Creeping Graduation Nostalgia

One can almost smell the barbecues in backyards and parks all across the Southland, celebrating the recently graduated class of 2014 (in fact, some schools have already been let out). Students are getting their invitations printed and mailed, folks and relatives are marking their calendars, and the TSA is putting their gloves on to cavity search every single person that will walk into Angel Stadium. It’s beautiful, and yet it’s not.

For every great rehashed graduation speech from every honorary member invited by some honorary group of people high up in some honorary administrative building, there sits a group of graduating students, tassel and all, eternally fearful of what is to come.

Those balloons that read “Congrats Grad!” should instead be reading “Good Luck Bro.” The most important times in a person’s life is when important decisions have to be made about their life. The end of graduation is definitely an important, if not the most important, time in a person’s life. It is practically impractical to believe a person will have the rest of their life planned by the age of 21 or 22, because life can take so many turns. For those who have absolutely no shred of a clue what to do post-graduation, the anxiety cannot be any higher.

“Good Luck Bro” isn’t just another phrase but an adage to the coming storm that is graduation. Graduates face an increasingly bleak job market that continues to look worse than before, besides all the cries of growth by the politicians. The likelihood of landing a decent job post-graduation is low, very low. Students are returning to their parents’ houses to live out of their basements, unable to find any decent amount of work that would allow them to permanently leave the nest. Instead, graduates become what one irritated female coined, “professional resume givers.”

With each congratulatory picture taken, the graduate is reminded of the looming decision of what they want to do with their life. A great multitude of graduates leave school without any direction because they cannot settle on a career or path in life. Not having a clear path can be a recipe for disaster. We all know we do not want to working at a local food joint to help pay rent while making no progress in life.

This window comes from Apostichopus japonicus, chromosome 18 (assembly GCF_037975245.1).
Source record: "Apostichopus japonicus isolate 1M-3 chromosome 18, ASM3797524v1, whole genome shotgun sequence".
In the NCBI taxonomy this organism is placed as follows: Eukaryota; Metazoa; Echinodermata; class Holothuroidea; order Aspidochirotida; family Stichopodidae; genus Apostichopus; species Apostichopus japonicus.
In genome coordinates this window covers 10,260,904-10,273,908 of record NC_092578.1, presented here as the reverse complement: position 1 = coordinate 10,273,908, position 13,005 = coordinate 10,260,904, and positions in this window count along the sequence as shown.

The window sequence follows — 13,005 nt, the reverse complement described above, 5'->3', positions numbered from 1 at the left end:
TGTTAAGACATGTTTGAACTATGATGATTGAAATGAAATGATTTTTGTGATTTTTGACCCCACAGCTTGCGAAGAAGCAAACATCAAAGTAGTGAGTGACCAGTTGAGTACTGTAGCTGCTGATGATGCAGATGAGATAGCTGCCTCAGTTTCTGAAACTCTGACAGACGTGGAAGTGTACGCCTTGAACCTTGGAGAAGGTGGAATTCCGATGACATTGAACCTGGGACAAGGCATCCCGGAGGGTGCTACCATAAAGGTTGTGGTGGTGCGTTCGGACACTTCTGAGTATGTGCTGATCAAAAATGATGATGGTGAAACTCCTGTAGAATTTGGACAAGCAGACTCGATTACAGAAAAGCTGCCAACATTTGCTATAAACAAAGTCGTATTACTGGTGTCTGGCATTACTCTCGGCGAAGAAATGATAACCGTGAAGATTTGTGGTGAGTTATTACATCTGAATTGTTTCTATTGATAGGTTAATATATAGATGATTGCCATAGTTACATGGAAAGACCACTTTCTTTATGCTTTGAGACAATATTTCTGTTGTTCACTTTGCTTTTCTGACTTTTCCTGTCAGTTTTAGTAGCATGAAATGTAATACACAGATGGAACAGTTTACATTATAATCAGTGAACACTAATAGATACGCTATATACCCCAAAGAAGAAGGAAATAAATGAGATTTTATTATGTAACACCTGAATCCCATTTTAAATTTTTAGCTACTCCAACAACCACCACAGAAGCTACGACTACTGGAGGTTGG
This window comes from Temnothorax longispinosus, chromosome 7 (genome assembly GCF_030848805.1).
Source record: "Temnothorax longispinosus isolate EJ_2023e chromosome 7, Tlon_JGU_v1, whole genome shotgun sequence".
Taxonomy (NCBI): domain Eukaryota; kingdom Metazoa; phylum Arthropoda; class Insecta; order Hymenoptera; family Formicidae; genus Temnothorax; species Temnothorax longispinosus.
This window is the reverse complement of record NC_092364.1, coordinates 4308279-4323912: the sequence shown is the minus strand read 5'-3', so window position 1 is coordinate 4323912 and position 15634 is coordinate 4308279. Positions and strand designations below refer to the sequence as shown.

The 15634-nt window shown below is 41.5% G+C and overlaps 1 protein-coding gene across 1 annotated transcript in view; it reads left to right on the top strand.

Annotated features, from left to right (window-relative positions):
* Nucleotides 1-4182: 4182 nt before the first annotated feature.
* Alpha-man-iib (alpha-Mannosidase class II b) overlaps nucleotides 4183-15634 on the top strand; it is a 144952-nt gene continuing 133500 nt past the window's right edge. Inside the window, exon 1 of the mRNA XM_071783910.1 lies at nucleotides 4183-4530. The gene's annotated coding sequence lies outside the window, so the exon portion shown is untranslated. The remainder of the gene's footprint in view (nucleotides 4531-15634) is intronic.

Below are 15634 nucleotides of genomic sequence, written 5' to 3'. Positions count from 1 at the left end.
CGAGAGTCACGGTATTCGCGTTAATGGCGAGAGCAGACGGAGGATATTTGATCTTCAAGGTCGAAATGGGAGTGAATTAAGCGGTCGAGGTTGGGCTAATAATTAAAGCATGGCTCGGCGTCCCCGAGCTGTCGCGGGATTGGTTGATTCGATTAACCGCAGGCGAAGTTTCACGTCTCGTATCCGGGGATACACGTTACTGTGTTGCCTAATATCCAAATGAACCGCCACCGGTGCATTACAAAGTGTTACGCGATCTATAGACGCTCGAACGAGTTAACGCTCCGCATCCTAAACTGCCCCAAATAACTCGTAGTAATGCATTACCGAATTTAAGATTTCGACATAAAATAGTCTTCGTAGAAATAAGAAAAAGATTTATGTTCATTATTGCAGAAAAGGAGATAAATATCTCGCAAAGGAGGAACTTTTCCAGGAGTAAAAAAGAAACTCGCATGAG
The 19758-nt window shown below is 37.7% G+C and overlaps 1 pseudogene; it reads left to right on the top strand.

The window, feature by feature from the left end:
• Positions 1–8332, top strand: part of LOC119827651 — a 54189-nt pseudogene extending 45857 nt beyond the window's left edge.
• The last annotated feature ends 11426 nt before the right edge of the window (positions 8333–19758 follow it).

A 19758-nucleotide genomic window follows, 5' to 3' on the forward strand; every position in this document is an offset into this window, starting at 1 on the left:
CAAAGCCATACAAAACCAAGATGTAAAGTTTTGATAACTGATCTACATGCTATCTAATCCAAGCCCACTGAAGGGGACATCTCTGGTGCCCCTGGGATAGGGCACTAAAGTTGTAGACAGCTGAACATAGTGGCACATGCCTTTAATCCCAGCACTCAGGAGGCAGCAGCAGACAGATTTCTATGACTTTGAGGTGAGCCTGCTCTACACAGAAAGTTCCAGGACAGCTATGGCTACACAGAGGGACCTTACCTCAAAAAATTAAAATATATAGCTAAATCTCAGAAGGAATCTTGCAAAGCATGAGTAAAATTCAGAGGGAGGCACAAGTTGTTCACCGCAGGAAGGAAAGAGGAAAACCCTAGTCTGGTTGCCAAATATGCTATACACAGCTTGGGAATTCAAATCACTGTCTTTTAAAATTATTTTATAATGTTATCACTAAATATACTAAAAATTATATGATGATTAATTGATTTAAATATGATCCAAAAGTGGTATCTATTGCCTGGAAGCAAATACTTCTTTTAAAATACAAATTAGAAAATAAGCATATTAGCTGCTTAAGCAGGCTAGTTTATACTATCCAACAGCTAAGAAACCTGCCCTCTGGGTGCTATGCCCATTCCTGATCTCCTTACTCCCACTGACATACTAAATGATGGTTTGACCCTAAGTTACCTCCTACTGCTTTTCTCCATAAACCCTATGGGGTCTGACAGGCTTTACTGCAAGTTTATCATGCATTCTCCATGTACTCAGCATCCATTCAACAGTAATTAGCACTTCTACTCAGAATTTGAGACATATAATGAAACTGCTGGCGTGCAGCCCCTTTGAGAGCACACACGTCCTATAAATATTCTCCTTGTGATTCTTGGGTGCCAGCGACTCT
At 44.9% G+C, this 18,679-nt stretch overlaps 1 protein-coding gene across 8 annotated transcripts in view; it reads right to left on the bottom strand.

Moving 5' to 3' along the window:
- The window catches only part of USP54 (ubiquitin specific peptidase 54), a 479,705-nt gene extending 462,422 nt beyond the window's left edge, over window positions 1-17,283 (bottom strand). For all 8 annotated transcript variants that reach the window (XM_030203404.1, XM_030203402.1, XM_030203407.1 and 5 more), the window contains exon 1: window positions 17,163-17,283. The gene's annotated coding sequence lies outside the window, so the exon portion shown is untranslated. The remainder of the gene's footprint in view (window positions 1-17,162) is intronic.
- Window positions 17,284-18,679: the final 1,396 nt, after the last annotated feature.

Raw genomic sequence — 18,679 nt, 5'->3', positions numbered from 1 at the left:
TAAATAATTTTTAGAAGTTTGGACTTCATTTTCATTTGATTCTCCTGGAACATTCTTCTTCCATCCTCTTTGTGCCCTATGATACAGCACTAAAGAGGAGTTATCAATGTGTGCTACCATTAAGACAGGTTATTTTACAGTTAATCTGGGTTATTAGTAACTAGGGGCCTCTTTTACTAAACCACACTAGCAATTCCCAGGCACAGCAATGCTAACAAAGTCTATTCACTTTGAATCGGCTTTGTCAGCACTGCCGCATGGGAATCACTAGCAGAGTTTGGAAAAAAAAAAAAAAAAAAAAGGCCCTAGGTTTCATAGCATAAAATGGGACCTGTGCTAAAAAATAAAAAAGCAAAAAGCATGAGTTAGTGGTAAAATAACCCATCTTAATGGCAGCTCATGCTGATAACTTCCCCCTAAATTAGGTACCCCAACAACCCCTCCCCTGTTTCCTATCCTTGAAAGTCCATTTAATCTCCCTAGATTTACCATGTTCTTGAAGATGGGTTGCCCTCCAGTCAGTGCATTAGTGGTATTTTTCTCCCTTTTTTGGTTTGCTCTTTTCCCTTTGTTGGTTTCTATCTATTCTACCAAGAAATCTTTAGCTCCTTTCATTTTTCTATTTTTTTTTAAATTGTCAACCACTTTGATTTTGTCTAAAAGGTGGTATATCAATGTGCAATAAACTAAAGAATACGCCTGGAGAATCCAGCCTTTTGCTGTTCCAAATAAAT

The lack of stability also strikes fear into graduates’ hearts. School provides us a sense of stability, of a routine schedule of classes, work, internship, club, fraternity, etc. Once school ends, the graduate has the choice to continue these commitments while others have to end them by nature of no longer being a student. With the lack of a class and work schedule made possible only by being a student, the graduate is left with the predicament of no longer having a sense of stability in their life. There may be more time to get more things accomplished, but there is no longer a steady stream of work and deadlines, which are the only things keeping these students afloat to wherever they are to drift.

There is a definite anxiety with graduation, particularly for those who are not ready for it. The looming life decision, the lack of a stable job market, and the lack of stability in one’s life – all these things can make a person’s head spin. For anyone who is feeling the heat, you are not alone.

And then there are the student loans…


David Vu is a third-year public health policy major. He can be contacted at